Cult favourites: the Sub Cult founders on taking their business mainstream

By James McAllister

- Last updated on GMT

Sub Cult founders Gareth Phillips and Ben Chancellor
Sub Cult founders Gareth Phillips and Ben Chancellor

Related tags: Sandwich, Street food, London, QSR, Restaurant

It’s had a succession of successful stalls, pop-ups and residencies, but can London-based street food outfit Sub Cult still cut the mustard in its first permanent site?

As stories go, the one of how Anglo-American sandwich brand Sub Cult first came into being is hardly the stuff of legend.

“The idea came to me while I was lying in the bath,” remembers Ben Chancellor, who founded the brand back in 2014 with friend and chef Gareth Phillips. “I’d been watching London’s street food scene go from strength to strength with the rising popularity of traders such as BAO, MEATliquor and Pizza Pilgrims, and thinking more about how there might be a gap in the market for a deli-style sandwich concept akin to the ones you see in the States.”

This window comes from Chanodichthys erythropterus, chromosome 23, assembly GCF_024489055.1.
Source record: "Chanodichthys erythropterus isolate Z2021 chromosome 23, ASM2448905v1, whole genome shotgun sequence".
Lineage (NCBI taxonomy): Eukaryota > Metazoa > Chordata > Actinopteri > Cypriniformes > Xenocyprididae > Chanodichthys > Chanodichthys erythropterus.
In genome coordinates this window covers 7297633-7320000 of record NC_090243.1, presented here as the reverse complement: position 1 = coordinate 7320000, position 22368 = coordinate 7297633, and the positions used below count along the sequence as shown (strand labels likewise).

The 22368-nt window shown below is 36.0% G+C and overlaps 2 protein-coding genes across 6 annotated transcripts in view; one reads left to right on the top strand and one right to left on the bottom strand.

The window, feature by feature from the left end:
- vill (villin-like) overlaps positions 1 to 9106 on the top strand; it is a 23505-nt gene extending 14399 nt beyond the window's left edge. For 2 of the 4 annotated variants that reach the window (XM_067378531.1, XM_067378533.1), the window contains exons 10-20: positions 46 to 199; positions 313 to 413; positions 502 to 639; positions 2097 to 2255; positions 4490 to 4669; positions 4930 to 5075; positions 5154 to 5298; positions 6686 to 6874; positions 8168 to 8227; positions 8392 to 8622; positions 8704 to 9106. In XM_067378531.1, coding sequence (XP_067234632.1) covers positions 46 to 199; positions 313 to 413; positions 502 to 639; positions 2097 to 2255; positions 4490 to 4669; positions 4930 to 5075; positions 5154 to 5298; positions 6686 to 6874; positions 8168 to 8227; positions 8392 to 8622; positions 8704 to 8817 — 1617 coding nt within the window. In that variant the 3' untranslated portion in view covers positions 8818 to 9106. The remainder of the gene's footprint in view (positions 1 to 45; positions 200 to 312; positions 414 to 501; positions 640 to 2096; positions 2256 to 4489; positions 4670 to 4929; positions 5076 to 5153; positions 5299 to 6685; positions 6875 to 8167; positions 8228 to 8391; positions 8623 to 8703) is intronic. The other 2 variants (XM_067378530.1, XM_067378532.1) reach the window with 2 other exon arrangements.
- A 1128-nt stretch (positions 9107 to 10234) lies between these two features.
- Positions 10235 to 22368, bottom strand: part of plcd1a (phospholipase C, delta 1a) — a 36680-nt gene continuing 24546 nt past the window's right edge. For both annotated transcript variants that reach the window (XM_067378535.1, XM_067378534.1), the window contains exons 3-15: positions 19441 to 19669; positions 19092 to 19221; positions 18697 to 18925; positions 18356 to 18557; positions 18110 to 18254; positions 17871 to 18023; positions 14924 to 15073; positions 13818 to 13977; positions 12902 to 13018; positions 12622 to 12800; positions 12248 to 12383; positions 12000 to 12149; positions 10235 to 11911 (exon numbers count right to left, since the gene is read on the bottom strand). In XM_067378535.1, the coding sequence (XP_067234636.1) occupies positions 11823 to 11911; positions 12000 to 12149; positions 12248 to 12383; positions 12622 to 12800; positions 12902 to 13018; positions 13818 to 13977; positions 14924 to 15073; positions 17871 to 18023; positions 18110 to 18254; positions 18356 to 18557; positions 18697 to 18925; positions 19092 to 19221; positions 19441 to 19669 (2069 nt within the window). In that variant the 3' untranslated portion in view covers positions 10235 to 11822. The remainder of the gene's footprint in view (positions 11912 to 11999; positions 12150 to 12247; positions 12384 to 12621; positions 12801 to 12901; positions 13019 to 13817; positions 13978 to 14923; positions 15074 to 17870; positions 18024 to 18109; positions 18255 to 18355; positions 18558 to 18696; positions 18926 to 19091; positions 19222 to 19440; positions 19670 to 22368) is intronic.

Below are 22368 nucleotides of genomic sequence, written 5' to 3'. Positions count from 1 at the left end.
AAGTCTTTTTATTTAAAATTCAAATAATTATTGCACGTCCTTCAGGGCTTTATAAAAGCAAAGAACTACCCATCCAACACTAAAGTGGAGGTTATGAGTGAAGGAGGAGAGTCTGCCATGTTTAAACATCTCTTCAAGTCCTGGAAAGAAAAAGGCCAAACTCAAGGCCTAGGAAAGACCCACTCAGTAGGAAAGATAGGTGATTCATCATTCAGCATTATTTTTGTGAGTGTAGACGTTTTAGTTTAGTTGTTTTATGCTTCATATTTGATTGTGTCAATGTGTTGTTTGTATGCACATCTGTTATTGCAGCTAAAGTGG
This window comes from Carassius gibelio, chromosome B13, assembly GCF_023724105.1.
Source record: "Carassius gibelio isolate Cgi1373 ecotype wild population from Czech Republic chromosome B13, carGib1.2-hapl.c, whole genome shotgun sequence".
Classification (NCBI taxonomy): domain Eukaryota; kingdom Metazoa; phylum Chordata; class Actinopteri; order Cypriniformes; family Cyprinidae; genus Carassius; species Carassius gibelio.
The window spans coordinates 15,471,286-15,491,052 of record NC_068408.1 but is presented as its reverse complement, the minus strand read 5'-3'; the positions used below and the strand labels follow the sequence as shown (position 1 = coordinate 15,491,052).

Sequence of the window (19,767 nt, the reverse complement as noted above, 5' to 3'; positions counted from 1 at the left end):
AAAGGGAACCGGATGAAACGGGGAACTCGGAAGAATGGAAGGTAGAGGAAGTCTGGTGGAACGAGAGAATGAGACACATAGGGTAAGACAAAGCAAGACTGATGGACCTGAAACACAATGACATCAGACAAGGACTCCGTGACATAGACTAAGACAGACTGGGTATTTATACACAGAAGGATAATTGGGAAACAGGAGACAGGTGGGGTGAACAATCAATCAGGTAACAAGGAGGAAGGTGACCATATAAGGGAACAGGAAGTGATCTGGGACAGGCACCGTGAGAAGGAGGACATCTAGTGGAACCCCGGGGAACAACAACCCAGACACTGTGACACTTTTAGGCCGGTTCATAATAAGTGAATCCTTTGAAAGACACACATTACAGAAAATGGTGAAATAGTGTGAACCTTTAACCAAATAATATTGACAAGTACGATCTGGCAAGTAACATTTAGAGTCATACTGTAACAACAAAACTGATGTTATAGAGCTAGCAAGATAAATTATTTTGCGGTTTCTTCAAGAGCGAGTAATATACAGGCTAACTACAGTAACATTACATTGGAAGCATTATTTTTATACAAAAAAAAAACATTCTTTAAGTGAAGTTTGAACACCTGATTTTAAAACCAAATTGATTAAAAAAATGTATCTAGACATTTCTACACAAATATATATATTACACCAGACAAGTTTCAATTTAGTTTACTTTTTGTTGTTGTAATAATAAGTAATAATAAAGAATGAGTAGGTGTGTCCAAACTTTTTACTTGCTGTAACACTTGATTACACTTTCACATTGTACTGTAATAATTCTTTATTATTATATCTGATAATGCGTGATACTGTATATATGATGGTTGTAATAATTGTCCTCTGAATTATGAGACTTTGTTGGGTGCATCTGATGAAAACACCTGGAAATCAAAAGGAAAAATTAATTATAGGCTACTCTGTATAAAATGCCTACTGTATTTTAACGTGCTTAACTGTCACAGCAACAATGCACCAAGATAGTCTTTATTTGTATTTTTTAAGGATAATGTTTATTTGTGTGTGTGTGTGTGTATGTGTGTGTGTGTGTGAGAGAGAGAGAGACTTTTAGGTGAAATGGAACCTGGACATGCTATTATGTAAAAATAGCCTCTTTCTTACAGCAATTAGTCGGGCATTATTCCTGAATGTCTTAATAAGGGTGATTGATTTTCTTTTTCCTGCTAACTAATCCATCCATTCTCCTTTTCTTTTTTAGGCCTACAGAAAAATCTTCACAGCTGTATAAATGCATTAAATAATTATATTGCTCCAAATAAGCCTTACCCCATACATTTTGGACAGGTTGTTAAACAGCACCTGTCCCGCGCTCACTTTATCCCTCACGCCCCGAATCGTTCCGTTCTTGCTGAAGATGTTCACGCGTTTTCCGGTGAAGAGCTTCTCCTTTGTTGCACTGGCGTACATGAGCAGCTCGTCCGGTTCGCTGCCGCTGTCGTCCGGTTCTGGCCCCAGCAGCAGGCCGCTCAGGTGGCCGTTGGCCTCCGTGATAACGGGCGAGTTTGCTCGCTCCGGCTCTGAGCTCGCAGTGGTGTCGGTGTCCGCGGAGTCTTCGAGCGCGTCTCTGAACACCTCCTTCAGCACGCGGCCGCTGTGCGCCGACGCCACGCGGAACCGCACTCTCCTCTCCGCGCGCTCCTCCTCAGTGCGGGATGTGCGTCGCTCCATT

Phillips, who by happenstance was in America when Chancellor excitedly called to explain this bathroom-based epiphany, immediately understood the logic behind it. “To me it made perfect sense,” he explains. “We’d seen the evolution of burgers and pizzas; why not sandwiches?”

Starting out

In contrast to the story of its inception, Sub Cult’s journey from that fateful phone call to where it is now holds plenty of narrative heft. Chancellor, a former Mod, came up with the name as a cheeky play on the subculture term; a theme that has come to help define the brand.